The Traders Journal

When Market Wizard Ed Seykota Speaks, I Listen!

ImagesI had the good fortune of hearing Ed Seykota speak at the International Federation of Technical Analysts in San Francisco a few weeks ago.  To say he’s extraordinary is an understatement.  I can’t even bring myself to quote his performance numbers at the risk you’ll question this writer’s personal credibility.  Suffice it to say, when you are invited to talk to a group of insiders such as the IFTA crowd, your credibility is beyond reproach. 

Ed is famous for a number of reasons beyond his envy-inducing stock market returns.  He was one of the first traders who pioneered a computerized trading system (now known as System Trading) back when mainframe computers required punch cards for instructions.  Considering his multiple MIT degrees, that in and of itself is not surprising.  But what I so admire Ed for is his gift as a  “simplifier”.  He manages to boil trading down to understandable basics.  In Jack Schwager’s book, Market Wizards, this is abundantly apparent as well. 


I have heard Ed Seykota speak on multiple occasions, and once again on this go-around he didn’t disappoint.  After playing his banjo and having us all sing the lyrics to his market lessons song, he candidly spoke about his experiences.  What follows are my takeaways from that talk.  I trust Ed’s wisdom will ring a bell with you as well.

  1. One good trend pays for them all.
  2. Accept just enough risk so you can sleep well at night.
  3. When prices break through your stops, pull the trigger and sell.
  4. News:  we stash that flash in the trash.  Ignore the “newsamentals”.
  5. Betting the right size matters bigtime.
  6. Most investors get stressed and need to stop the pain, so they use medicinal strategies instead of doing the right thing.
  7. You have to notice trends early.  If you wait and only participate in them when they’ve gone exponentially vertical, it’s too late.  Look for a fresh trend.
  8. Plow money back into your trading portfolio.  Don’t make a big profit and then run out to buy a new Porsche.
  9. When trend traders begin to lose interest, momentum starts to turn negative.
  10. There are no Holy Grails.  You just have to do the work, follow your disciplines and trends, and then cut your losses.  It’s that basic.
  11. Know where you’ll get out before you get in.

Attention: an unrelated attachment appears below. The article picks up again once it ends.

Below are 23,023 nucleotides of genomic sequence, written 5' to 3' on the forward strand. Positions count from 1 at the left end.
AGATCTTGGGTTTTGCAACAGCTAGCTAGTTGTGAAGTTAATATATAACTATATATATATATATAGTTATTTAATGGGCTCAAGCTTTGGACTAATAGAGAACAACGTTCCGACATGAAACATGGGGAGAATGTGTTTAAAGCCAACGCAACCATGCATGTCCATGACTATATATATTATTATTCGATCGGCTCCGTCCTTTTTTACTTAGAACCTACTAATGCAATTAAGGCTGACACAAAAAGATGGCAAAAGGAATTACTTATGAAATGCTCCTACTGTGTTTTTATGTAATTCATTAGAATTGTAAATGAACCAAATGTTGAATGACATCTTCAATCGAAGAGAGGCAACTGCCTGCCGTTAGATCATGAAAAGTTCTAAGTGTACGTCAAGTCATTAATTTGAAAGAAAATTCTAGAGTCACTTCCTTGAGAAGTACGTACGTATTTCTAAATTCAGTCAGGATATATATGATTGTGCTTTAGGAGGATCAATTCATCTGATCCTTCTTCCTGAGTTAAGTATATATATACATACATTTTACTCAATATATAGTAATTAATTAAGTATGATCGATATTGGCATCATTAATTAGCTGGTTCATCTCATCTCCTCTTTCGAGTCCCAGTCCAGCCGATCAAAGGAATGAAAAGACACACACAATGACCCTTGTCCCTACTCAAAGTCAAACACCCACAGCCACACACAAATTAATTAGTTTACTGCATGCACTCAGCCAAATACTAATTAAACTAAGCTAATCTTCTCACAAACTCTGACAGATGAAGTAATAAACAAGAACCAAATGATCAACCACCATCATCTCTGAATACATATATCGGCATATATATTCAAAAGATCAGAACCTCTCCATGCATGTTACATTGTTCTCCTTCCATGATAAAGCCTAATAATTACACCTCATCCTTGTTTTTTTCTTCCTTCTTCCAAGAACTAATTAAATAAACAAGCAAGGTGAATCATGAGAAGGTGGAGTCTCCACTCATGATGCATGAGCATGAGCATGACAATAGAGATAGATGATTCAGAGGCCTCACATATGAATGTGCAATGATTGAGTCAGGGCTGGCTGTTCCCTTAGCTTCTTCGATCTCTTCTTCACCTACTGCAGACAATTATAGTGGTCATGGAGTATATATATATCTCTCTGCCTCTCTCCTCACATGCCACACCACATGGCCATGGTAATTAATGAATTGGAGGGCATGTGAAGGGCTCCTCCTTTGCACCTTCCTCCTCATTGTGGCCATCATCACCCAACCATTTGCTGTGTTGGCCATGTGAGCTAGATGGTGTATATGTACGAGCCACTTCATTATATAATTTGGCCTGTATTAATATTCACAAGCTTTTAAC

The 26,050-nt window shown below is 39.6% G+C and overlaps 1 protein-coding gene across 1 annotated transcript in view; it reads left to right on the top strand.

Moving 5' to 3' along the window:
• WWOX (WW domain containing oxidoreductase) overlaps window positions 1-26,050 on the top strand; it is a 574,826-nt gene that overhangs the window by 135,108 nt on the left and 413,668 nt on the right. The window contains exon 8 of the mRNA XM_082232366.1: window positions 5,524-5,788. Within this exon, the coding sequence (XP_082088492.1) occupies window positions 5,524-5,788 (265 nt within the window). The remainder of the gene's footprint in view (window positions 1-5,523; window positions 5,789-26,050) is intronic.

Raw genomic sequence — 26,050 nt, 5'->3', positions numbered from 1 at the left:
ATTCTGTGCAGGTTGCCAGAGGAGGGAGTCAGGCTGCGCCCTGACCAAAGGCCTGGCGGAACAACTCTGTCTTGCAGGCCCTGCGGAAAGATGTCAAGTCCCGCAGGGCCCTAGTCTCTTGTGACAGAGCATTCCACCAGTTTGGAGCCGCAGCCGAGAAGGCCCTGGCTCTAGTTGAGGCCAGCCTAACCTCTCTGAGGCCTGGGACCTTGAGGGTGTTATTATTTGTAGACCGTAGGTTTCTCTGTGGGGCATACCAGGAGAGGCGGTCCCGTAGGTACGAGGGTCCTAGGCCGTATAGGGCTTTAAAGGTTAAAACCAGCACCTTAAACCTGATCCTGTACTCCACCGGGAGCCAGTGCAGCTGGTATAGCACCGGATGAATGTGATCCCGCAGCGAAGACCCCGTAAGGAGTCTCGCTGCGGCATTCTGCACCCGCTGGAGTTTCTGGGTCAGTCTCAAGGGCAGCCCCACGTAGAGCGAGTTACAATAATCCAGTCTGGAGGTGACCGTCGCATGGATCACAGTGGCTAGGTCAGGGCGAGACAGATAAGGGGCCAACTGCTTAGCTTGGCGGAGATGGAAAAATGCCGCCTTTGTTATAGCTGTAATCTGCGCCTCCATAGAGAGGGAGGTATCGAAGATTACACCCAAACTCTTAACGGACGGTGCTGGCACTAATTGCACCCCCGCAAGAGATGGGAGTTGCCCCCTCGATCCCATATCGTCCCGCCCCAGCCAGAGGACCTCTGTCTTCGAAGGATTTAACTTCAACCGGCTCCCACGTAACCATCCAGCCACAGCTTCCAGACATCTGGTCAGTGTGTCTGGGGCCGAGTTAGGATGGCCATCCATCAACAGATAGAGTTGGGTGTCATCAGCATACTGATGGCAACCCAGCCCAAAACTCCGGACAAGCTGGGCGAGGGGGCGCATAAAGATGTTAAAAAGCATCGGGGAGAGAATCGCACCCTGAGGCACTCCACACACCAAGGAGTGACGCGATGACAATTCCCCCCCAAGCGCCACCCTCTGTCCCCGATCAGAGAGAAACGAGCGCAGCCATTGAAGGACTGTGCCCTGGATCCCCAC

12. I have no demons.  I’m a blessed man.
  13. Luck is just a fat tail or outlier on a normal distribution.  Luck happens.  If it happens to you, manage it with humility and use stops.
  14. The folks I mentor who wash out are those who just cannot control their feelings like I ask them to do.  They can’t accept their own emotional landscape.
  15. The trading adrenaline does diminish over time and with experience.  The objective is to rid yourself of it – totally.

Trade well; trade with discipline!
-- Gatis Roze

I’ve been gratified by the overwhelmingly positive response last week to my Tensile Trading ChartPack blog. For those of you who missed it…check it out.
 
http://blogs.stockcharts.com/journal/2013/11/the-tensile-trading-chartpack-users-manual-organized-optimized-for-maximizing-profits.html

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Thanks for sharing insights from Ed's presentation, Gatis. This is terrific stuff. My favorites are "one good trend pays for them all" and "when prices break through your stops, pull the trigger and sell".
Ron, I'm glad you grasped both the importance and simplicity of Eds wisdom. Thanks for your comments and your continuing interest in my blog.Gatis
I thought I heard Seykota remark in his panel appearance that we were on the verge of the mother of all bull markets. Did you hear that? I sent a query to him but his replay was to invite me to join his trading tribe. Unfortunately I already belong to the tribe of lone wolves. Charles Bassetti
Hey Charles, You and I heard the same thing. I checked my notes and indeed he did say that. He implied (or I inferred) that following that run, we would be in big trouble though. Hope you enjoyed the blog. Thanks for your comment and your interest in my blog. Cheers, Gatis Roze
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